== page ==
Thousands of young children in Syria suffering from "toxic stress" levels have faced massive disruptions to vital education as a result of the ongoing conflict.
Details of massive disruption to schooling were reported today by Save the Children, who works with local partners to provide education, healthcare and other support across Syria. According to the UK based charity, an escalation in fighting has forced hundreds of schools across Syria to suspend classes over the past two weeks, with teachers sending children home in terror as bombs and shells fall nearby.
In a press release sent to MEMO, the charity said that at least three schools have been attacked in the past week, injuring children and destroying classrooms. In total 55 of the 60 schools and learning spaces that Save the Children supports in Idlib and rural Aleppo, which has nearly 20,000 children, was forced to close for days under the barrage of bombing that destroyed hospitals and civilian infrastructure.
Akram, who is a principal at a school in Idlib which had to closed all last week and has previously been bombed twice, said: "There has been heavy shelling for the last ten days, which has led to most of the schools closing and stopping their classes because of fear. There are air strikes, and the rocket shelling has been very intense and extreme."
Aya, a counsellor at a primary school in rural Aleppo, said:
The planes have attacked schools. The horrific attacks have impacted the students psychologically. There are cases of extreme panic and fright during class at the time the planes come suddenly – all the students start crying and become scared. They don't feel safe.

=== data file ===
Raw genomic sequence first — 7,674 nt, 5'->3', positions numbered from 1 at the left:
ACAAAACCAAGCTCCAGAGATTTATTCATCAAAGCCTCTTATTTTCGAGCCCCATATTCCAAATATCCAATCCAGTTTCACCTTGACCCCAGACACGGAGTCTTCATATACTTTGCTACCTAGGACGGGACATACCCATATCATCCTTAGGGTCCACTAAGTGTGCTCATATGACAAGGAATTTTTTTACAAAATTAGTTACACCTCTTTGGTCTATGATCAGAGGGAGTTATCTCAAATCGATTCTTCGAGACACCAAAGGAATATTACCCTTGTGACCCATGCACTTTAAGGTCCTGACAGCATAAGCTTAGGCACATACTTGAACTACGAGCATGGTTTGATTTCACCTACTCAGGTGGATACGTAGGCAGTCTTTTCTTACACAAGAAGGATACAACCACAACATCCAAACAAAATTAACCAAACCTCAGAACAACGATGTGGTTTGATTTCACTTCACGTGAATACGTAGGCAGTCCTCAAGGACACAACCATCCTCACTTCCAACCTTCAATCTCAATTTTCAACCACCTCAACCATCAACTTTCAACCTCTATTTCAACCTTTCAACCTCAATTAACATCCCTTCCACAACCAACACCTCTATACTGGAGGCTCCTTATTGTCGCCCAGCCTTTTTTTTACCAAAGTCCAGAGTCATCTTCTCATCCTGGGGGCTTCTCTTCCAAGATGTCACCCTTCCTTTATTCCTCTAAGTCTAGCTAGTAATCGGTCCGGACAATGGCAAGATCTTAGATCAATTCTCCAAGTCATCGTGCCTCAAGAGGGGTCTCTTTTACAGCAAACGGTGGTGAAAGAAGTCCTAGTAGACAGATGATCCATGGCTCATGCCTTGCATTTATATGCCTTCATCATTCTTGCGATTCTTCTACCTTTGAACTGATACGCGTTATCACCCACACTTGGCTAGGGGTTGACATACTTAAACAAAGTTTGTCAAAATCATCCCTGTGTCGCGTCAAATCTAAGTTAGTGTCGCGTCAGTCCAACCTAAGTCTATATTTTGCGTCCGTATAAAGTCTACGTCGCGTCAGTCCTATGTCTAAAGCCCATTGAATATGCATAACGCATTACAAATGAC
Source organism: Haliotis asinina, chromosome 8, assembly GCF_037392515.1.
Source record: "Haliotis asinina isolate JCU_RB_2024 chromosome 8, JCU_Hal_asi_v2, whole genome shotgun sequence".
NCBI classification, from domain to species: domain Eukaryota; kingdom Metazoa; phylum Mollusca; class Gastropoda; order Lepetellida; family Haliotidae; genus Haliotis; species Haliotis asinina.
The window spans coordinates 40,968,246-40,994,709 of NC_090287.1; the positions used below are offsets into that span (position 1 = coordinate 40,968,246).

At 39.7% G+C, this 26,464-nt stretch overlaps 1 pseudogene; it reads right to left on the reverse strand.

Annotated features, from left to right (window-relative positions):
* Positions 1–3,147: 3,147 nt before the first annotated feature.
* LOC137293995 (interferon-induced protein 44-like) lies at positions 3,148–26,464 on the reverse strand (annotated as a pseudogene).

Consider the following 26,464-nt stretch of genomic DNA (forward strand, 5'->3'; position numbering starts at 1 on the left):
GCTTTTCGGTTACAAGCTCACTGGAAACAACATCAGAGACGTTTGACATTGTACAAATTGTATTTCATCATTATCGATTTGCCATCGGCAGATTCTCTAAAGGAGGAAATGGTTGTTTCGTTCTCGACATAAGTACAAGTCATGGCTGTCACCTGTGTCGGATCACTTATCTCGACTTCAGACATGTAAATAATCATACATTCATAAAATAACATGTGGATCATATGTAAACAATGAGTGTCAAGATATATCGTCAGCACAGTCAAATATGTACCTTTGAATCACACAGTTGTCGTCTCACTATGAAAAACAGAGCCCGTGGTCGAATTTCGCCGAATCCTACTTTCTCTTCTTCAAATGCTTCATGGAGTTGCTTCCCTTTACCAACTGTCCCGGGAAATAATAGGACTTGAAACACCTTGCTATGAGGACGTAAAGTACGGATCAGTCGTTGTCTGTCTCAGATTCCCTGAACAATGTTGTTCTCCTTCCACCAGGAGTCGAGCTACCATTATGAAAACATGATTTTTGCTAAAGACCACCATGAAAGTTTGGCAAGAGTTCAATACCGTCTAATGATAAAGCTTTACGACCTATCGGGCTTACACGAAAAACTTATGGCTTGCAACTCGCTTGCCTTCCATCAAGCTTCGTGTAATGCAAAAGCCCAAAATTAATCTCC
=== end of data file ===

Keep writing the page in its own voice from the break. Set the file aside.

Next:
"They're extremely upset that they've been cut off from their studies. They think if they go to school, they might also lose their lives. If the situation remains like this or gets worse we will soon be seeing cases of depression. We might see illiteracy spreading. It's going to destroy the students."
Research earlier this year found children in Eastern Ghouta, in the suburbs of Damascus, to be in an extremely high state of "toxic stress" – caused by prolonged exposure to war, stress and uncertainty – and urgently in need of mental health care. Such conditions severely affect children's ability to learn.
Sonia Khush, Save the Children's Syria director, said: "Education in Syria is yet again coming under attack, and it is too dangerous to keep the schools open while bombs are falling all around. Schools close for a few days, then try and reopen, then have to quickly evacuate again. The teachers and our local partners are doing everything they can to keep children learning, but it's almost impossible with such disruption. Children must be able to learn in safety. Even when they can go to school, they are often too terrified to learn and concentrate."
More than 1.75 million children are out of school in Syria and, after six and a half years of war, many young children have never attended school. One in three schools are now out of use because they have been bombed, taken over by armed groups or turned into shelters for fleeing families.